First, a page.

Allocare is a term that describes the care provided to offspring by non-parents, such as older siblings, grandparents, aunts, uncles, or unrelated individuals. Allocare is common in many animal species, including primates, birds, rodents, and cetaceans. Allocare can have various benefits for both the alloparents and the recipient offspring, such as increasing survival, learning skills, enhancing social bonds, and reducing reproductive costs. However, not all research findings on allocare are consistent or conclusive. In this article, we will explore some of the research findings on allocare and identify which one is not true.
Allocare is driven by kin selection and reciprocation
One of the main hypotheses for why animals provide allocare is that they are motivated by kin selection and reciprocation. Kin selection refers to the idea that individuals can increase their inclusive fitness by helping their relatives who share some of their genes. Reciprocation refers to the idea that individuals can benefit from providing help to others who will return the favor in the future. Both of these mechanisms can explain why allocare is more common among close relatives or stable social partners.
For example, a study on St. Lawrence Estuary belugas found that allocare was more frequent among females who were genetically related or had long-term associations with each other. The researchers suggested that allocare in belugas may be driven by kin selection and reciprocation, as alloparents may gain indirect fitness benefits by helping their kin or direct fitness benefits by receiving care from their partners in return.
Another hypothesis for why animals provide allocare is that they are enhancing the fitness of the recipient offspring by providing them with protective, energetic, and social benefits. Protective benefits refer to the idea that alloparents can reduce the predation risk or injury risk of offspring by guarding them, defending them, or distracting predators. Energetic benefits refer to the idea that alloparents can reduce the energetic costs of offspring by feeding them, grooming them, or carrying them. Social benefits refer to the idea that alloparents can improve the social skills of offspring by teaching them, playing with them, or introducing them to other group members.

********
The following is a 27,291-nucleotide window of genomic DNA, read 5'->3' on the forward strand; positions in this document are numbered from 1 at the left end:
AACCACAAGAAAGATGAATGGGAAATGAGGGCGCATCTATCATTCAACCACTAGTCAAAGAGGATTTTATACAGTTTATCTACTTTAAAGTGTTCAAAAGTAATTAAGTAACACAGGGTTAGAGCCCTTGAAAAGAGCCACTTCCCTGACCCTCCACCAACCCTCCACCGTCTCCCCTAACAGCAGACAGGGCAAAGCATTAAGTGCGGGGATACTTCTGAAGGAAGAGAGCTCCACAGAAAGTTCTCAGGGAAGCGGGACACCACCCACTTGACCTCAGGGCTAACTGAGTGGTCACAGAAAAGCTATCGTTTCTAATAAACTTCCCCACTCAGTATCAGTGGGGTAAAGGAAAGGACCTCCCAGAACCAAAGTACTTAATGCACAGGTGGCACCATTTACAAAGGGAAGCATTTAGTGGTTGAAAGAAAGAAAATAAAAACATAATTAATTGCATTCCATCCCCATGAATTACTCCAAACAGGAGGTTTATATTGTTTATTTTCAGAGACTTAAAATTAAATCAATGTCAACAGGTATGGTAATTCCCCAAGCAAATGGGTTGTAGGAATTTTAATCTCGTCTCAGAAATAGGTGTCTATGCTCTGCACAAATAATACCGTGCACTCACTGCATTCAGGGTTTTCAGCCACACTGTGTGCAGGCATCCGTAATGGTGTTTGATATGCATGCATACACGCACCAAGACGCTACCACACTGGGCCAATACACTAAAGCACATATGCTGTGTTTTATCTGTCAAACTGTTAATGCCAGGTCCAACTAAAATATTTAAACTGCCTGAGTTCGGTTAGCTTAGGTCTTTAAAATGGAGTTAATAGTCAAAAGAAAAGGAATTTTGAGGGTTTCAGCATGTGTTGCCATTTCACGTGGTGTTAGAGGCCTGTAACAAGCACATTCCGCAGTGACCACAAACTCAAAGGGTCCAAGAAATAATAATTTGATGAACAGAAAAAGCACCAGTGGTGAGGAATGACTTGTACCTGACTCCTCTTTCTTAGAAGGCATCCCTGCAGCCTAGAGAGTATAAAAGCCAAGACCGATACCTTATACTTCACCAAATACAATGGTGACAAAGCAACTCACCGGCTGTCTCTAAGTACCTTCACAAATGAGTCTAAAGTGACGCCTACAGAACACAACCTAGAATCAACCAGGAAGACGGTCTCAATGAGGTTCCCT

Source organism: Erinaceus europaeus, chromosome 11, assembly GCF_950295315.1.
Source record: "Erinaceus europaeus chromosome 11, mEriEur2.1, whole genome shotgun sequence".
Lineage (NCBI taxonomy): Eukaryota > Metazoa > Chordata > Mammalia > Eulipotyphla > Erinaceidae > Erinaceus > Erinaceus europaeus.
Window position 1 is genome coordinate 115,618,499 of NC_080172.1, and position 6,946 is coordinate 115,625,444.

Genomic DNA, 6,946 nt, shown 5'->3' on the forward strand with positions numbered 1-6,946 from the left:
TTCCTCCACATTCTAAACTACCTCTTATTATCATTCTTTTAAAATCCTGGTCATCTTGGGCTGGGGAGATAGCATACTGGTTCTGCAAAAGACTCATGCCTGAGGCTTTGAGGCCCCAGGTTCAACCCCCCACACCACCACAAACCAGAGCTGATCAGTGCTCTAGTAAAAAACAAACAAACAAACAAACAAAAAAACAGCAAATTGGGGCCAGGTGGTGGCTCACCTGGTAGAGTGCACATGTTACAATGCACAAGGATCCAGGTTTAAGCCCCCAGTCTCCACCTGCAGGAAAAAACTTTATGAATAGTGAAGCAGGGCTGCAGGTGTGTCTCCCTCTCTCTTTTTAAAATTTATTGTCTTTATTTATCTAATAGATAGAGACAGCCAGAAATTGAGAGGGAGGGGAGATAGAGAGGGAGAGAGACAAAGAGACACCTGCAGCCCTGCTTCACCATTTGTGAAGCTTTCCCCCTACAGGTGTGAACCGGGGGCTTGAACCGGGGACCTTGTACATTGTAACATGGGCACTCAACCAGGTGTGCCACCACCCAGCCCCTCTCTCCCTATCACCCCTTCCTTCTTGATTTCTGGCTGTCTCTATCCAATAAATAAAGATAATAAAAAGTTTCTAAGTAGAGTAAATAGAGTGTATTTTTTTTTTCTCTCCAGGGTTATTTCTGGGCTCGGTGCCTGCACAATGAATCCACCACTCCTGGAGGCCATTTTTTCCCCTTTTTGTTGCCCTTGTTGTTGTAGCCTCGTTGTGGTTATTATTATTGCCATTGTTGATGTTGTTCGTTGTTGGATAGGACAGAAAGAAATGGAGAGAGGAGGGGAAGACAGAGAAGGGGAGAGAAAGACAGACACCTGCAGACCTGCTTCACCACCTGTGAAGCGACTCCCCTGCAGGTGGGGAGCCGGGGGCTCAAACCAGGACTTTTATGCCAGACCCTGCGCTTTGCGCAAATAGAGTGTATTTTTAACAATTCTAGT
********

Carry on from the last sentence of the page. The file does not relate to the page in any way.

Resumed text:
For example, a study on meerkats found that allocare provided by helpers increased the survival and growth of pups by reducing their exposure to predators and parasites, increasing their food intake and body temperature, and enhancing their foraging and social competence. The researchers suggested that allocare in meerkats may be beneficial for both the helpers and the pups, as helpers may gain direct or indirect fitness benefits by improving the quality of their group members.
Allocare is influenced by herd movement pattern and tidal phase
One of the most surprising findings on allocare is that it is influenced by environmental factors such as herd movement pattern and tidal phase. Herd movement pattern refers to the way a group of animals moves across a landscape, such as nomadic, migratory, or sedentary. Tidal phase refers to the periodic change in sea level caused by the gravitational pull of the moon and the sun, such as high tide or low tide. Both of these factors can affect the availability and distribution of resources, predators, and conspecifics.
For example, a study on St. Lawrence Estuary belugas found that allocare was more frequent when herds were moving slowly or stationary than when they were moving fast. The researchers suggested that allocare in belugas may be influenced by herd movement pattern because slow or stationary herds may offer more opportunities for social interactions and learning among group members. The same study also found that allocare was more frequent during low tide than during high tide. The researchers suggested that allocare in belugas may be influenced by tidal phase because low tide may expose more prey items and reduce predation risk from killer whales.
Which one is not true?
Based on the research findings presented above, which one do you think is not true? If you guessed allocare provides protective, energetic, and social benefits to offspring, you are correct! While this statement may be true for some species that provide allocare, such as meerkats, it is not true for others, such as belugas. In fact, the study on St. Lawrence Estuary belugas found no evidence that allocare was associated with variation in offspring risk, energetic costs, or group sociality. The researchers concluded that allocare in belugas may not provide any direct benefits to recipient offspring but rather serve as a way for alloparents to increase their own fitness through kin selection and reciprocation.
Therefore, we can see that allocare is a complex and diverse phenomenon that varies across species and contexts. Allocare can have different drivers, functions, and consequences for both the alloparents and the recipient offspring. Allocare can also be influenced by environmental factors that affect the behavior and ecology of animals. Allocare is a fascinating topic that deserves more attention and research in the future.